Legal services worth the investment

Legal services are often regarded as a grudge purchase; however, it ensures that consulting engineers and mining houses save money in the long term.

“When consulting engineers are preparing bids for projects on behalf of mining companies, it becomes difficult to justify the cost of legal services,” says specialised law firm LNP Attorneys CE and director Nikita Lalla.

She notes that attorneys need to build a trust relationship with their clients, whereas consulting engineers often have longstanding relationships with mining houses, which take precedence.

An additional challenge is helping potential clients see the benefit of the services legal experts provide. Legal experts can play an essential role as part of a multidisciplinary team in ensuring the success of the projects they work on.

“The need for a multidisciplinary approach needs to be advocated. It’s difficult to say to a client that R100 000 and more should be spent on a multidisciplinary team when the client’s imperative is to get the contract off the ground,” says Lalla.

She notes that not enough time is spent on the first phase of the procurement, which includes choosing the best procurement methodology, preparing the scope of work, and ensuring that the contract is the appropriate scope of work when preparing a request for quote (RFQ).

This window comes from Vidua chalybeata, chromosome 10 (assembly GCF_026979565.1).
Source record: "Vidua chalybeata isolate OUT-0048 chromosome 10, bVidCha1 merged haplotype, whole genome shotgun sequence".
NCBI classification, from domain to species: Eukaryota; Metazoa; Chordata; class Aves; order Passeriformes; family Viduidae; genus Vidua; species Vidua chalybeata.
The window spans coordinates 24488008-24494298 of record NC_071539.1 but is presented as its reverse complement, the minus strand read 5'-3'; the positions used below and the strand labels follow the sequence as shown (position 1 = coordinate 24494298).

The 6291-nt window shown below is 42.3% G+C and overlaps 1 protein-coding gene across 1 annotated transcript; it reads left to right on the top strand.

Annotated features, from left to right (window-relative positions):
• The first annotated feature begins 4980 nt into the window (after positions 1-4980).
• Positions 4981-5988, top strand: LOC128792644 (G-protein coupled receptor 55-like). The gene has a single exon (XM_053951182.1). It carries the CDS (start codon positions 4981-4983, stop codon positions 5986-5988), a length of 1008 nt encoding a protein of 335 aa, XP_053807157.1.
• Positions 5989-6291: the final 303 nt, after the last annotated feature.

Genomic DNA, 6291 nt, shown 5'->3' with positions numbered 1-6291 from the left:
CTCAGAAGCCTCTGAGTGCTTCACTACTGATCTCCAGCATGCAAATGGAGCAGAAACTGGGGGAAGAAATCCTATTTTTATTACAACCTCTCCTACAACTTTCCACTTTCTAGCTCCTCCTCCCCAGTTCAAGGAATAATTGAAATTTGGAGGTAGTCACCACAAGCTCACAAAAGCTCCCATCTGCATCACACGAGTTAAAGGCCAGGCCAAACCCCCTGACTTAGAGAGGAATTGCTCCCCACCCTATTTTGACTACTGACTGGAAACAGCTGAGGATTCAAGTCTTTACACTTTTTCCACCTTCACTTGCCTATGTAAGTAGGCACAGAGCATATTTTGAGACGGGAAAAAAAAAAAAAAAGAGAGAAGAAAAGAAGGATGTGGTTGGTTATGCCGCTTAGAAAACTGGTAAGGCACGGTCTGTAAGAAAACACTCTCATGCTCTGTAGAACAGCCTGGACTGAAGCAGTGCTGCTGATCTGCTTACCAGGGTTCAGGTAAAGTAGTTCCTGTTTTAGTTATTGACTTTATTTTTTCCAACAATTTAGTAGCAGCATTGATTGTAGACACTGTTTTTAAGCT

“The contract, particularly if the language used is not clear or stringent enough in terms of protecting the client’s rights, can result in a cession of various rights and an increase in the types of claims that could be made against the client,” says Lalla.

She cites previous cases that she has worked on where the consequences of attorneys not being consulted from the outset were the cession of intellectual property rights or claims for delays.

Lalla explains that contracts need to have a legal and a technical spot check, to ensure that both the contract and the client’s requirements are “cohesively melded”.

“Sometimes contractors request the insertion of their own documents and clauses, while the employer is unaware of the consequential implications thereof,” says Lalla.

However, these problems can be mitigated if the consulting engineer and/or mining company ensures that specialist legal advice is part of the process from the start of the procurement process.

The attorney can then evaluate the risk factors, possible mitigation factors and regulatory issues, especially in cross-border transactions. LNP Attorneys can provide assistance with such aspects ­– from the issuing of an RFQ to the project close.